It seems that Possebon got off with only a deep two-inch gash just below his knee -- that's right, up near his knee -- and maybe some knee damage. Lucky boy.
As someone who has been watching, with growing alarm, Pogatetz's career at Middlesbrough (this is his fourth year with the club) I regard it as a miracle that something like this hasn't happened before.
By any standards that take soccer skill as a measure of a player's worth, Pogatetz is a pretty awful player. One of those players who gets described as "never shirking a tackle," or "not a stranger to the physical side of the game" and so euphemistically on.
In plain English, he's a dirty player. He does not belong in a first team of the English Premier League -- which claims to be the world's best league. But there he is, at Middlesbrough -- where he's the captain!
It's not as though the Middlesbrough coach, Gareth Southgate, is unaware of Pogatetz's rough-house play. After the foul on Possebon, Southgate -- trying desperately to find something positive to say about his captain -- gave the whole tawdry game away by whining that the tackle was "an unusual aberration for him -- the last two years he's worked incredibly hard on his disciplinary record."
Two years? For two years Southgate has been nurturing a monster and is now surprised when the monster does something monstrous. Confronted with the evidence, Southgate had to admit that the foul was a bad one, and that referee was correct to red-card Pogatetz.
And what of Pogatetz? I've no doubt that Pogatetz is the sweetest guy in the world, and is kind to children and animals and so on. Much the same sort of guy as is Birmingham City's Martin Taylor who -- having mistimed a tackle and sent Arsenal's Eduardo (another Brazilian, incidentally) to hospital with a horrendously mangled ankle -- was quickly sanctified as a player who would never harm a fly.
Right. Pogatetz has now viewed film of his tackle. He had to do that before making a decision, because he was convinced that the tackle was OK as he "won the ball." But the tape evidence was too strong even for Pogatetz. He's admitted the tackle was a bad one, the referee was right to red-card him, and he says he will speak to Rodrigo by telephone and "I will apologize for hurting him."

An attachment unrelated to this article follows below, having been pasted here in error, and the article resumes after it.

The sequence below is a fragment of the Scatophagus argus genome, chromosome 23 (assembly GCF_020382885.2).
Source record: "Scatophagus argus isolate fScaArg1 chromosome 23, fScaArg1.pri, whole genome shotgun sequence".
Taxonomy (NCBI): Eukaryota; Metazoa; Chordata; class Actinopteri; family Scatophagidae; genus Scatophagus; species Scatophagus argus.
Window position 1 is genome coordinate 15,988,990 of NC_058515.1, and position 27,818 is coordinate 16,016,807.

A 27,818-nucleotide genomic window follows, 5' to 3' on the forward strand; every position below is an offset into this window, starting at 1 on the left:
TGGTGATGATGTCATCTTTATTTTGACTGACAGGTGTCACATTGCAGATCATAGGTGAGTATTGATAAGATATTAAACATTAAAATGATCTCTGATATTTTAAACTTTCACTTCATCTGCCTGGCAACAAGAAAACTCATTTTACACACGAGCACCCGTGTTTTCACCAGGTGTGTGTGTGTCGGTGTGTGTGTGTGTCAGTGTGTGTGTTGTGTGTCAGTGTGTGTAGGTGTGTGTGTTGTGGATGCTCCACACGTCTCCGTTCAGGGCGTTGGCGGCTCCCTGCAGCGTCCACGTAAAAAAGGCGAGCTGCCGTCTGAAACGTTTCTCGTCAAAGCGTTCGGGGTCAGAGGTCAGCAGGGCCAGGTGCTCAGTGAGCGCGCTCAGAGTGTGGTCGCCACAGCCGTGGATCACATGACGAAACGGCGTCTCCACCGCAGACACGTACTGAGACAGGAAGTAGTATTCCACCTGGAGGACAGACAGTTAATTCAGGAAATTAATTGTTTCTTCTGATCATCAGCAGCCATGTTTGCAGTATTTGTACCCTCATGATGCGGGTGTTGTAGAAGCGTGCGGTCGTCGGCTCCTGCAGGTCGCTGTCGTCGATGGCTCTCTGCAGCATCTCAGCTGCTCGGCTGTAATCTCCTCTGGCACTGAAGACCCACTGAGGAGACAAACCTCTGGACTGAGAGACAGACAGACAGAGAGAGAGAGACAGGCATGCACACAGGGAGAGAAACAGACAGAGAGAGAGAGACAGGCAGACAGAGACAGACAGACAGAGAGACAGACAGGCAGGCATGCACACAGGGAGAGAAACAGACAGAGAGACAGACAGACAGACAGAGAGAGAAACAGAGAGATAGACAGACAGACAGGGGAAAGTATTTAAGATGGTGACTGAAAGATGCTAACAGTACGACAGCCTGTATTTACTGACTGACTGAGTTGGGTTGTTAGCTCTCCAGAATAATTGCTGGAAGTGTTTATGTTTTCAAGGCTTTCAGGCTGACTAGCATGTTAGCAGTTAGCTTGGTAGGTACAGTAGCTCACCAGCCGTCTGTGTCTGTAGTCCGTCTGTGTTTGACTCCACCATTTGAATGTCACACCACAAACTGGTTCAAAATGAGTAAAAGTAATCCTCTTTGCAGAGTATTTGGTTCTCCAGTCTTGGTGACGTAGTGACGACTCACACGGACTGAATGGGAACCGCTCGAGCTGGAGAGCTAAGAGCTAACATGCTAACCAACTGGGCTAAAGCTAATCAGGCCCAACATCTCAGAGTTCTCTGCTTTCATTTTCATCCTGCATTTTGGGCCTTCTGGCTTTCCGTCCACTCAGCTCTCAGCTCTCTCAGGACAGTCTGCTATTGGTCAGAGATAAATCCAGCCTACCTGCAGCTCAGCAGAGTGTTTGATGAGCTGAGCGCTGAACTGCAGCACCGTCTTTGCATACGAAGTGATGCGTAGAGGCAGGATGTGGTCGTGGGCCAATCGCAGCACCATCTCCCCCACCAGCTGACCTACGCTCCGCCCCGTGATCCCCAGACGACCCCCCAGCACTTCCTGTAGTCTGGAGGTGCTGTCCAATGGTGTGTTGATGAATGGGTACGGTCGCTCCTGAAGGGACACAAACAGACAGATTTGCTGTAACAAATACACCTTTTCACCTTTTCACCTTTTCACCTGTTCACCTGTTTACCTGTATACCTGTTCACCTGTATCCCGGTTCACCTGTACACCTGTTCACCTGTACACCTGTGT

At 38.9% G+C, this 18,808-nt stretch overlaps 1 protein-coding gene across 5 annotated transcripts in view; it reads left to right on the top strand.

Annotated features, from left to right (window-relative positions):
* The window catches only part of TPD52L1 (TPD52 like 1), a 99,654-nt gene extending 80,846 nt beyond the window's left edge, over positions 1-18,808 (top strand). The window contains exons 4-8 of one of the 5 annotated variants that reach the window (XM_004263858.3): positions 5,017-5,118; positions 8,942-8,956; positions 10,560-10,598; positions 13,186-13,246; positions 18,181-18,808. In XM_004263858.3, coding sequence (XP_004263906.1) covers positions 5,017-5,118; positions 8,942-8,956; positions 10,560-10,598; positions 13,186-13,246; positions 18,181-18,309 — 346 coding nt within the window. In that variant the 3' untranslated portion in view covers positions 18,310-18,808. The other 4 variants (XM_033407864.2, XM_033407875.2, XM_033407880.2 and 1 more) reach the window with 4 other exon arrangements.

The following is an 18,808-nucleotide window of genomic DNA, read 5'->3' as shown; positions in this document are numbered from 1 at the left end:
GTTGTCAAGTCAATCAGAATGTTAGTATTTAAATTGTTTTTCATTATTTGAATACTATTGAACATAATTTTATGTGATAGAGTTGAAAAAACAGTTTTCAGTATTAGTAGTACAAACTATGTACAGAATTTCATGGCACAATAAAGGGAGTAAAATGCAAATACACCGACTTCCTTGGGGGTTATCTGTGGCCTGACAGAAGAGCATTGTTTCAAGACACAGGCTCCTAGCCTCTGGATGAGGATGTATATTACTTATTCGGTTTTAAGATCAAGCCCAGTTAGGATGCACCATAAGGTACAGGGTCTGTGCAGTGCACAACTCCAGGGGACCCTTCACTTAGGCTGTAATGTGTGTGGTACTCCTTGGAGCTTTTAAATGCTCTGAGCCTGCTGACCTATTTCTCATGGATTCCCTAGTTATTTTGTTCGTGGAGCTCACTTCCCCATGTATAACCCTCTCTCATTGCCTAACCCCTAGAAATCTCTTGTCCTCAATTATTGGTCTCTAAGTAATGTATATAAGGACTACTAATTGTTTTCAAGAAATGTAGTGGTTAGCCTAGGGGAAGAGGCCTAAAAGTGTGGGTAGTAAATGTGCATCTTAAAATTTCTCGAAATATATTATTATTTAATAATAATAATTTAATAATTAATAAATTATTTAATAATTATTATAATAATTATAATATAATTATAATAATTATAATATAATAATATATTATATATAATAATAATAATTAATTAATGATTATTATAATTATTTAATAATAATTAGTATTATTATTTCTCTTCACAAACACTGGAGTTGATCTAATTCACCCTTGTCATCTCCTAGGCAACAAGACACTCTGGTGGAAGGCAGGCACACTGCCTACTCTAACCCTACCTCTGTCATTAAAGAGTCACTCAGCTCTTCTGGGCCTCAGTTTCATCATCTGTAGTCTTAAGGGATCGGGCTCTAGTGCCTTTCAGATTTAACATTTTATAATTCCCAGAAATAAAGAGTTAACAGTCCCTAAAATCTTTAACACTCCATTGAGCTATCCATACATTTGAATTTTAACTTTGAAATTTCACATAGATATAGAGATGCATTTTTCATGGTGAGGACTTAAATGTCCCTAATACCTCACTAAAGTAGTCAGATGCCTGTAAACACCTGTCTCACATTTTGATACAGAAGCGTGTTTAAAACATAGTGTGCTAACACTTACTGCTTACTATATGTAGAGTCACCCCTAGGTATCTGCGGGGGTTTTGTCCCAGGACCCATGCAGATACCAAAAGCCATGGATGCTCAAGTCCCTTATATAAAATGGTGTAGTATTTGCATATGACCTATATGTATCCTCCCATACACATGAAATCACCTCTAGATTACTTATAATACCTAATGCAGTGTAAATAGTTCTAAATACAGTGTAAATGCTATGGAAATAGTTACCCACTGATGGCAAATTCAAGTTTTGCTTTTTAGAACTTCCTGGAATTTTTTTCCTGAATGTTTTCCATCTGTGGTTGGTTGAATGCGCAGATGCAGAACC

How nice. Well, it is nice that Pogatetz is contrite, and that his coach has wished Possebon a speedy recovery (speedier, one hopes than Eduardo who was crippled in March and has still not returned to action). But I wonder: despite all the contrition -- will anything change here?
I'm sure it will not. Players of the Pogatetz type are much admired in England. Their assault-and-battery style is considered an asset. Think no further than the recent case of the unspeakable Joey Barton, guilty of a vicious attack on a teammate during a training session, but welcomed back by Newcastle's then coach, the much-admired Kevin Keegan.
ManU coach Alex Ferguson was justifiably incensed by Pogatetz's violent assault on Possebon. But this is the same Ferguson who managed to ignore for years the violence of his captain, Roy Keane who is still the only player that I know of who has publicly admitted, boasted really, that he deliberately set out to hurt a player -- his infamous 2001 tackle on Alf-Inge Haaland.
Southgate's attitude to Pogatetz smacks of crocodile tears. Two years ago, Southgate outspokenly criticized ManU's Ronaldo, accusing him of being a cheat -- specifically for "diving" to get a penalty by which ManU beat Middlesbrough. His attack on Ronaldo was quickly followed by these words from Dutch player George Boateng, who -- all in a friendly spirit, of course -- advised Ronaldo to cut out his fancy trickery before someone "really hurt him." And who was Boateng? Why, at the time he was the Middlesbrough captain. He was succeeded by Pogatetz. And Boateng, just like Pogatetz, is a totally ordinary -- but over-physical -- player.
Southgate -- of course -- reprimanded Boateng, just as he has said he will discipline Pogatetz. The betting here is that any punishment Southgate inflicts will be nugatory.
The impression left is that the English game remains more interested in shielding the thugs than in protecting the skillful players.